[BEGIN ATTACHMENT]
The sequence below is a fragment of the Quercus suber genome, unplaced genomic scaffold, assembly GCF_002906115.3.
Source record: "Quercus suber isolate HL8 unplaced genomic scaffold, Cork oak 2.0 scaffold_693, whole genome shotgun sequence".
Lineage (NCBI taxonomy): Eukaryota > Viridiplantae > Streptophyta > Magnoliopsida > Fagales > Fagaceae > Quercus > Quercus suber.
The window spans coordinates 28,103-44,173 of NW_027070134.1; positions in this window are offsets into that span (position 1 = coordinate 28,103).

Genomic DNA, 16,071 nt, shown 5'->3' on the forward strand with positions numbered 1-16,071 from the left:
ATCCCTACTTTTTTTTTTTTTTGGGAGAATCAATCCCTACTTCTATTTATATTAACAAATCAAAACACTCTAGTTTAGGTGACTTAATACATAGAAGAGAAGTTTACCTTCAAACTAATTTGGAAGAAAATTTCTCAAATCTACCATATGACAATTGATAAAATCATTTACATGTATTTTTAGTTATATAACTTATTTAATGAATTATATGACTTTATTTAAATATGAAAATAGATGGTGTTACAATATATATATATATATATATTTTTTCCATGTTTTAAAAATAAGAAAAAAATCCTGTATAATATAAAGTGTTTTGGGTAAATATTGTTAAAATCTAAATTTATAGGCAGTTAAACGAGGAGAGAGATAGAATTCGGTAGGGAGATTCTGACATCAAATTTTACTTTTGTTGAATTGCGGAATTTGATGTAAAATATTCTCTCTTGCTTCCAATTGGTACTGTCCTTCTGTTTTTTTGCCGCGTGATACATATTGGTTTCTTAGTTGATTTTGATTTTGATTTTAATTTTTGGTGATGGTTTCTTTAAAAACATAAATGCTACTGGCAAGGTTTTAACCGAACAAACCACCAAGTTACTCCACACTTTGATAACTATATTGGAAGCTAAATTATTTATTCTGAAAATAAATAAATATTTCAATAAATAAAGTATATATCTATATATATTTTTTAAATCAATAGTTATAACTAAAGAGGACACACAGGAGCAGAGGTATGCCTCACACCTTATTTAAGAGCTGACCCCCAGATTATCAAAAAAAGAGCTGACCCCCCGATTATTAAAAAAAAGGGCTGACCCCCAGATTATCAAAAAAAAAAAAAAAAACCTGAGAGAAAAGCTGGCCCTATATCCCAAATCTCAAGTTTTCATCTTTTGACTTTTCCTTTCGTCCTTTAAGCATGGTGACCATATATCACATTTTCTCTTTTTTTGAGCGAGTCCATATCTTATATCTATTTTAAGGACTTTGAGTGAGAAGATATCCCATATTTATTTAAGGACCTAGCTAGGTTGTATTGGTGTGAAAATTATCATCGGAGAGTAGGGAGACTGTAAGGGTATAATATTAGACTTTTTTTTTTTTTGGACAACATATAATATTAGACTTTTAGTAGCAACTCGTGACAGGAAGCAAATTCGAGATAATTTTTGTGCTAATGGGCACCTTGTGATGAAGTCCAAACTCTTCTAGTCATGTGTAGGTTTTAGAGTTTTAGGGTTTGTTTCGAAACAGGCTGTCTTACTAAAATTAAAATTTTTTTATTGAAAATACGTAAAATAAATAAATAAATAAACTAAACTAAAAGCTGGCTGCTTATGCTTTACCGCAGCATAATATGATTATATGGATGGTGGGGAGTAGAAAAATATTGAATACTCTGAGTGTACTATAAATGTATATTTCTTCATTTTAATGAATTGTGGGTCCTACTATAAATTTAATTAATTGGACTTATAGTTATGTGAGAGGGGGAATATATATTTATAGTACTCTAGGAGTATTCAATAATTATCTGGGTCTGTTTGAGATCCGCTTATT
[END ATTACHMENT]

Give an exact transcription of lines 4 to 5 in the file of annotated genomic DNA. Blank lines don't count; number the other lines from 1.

The window spans coordinates 28,103-44,173 of NW_027070134.1; positions in this window are offsets into that span (position 1 = coordinate 28,103).

Genomic DNA, 16,071 nt, shown 5'->3' on the forward strand with positions numbered 1-16,071 from the left: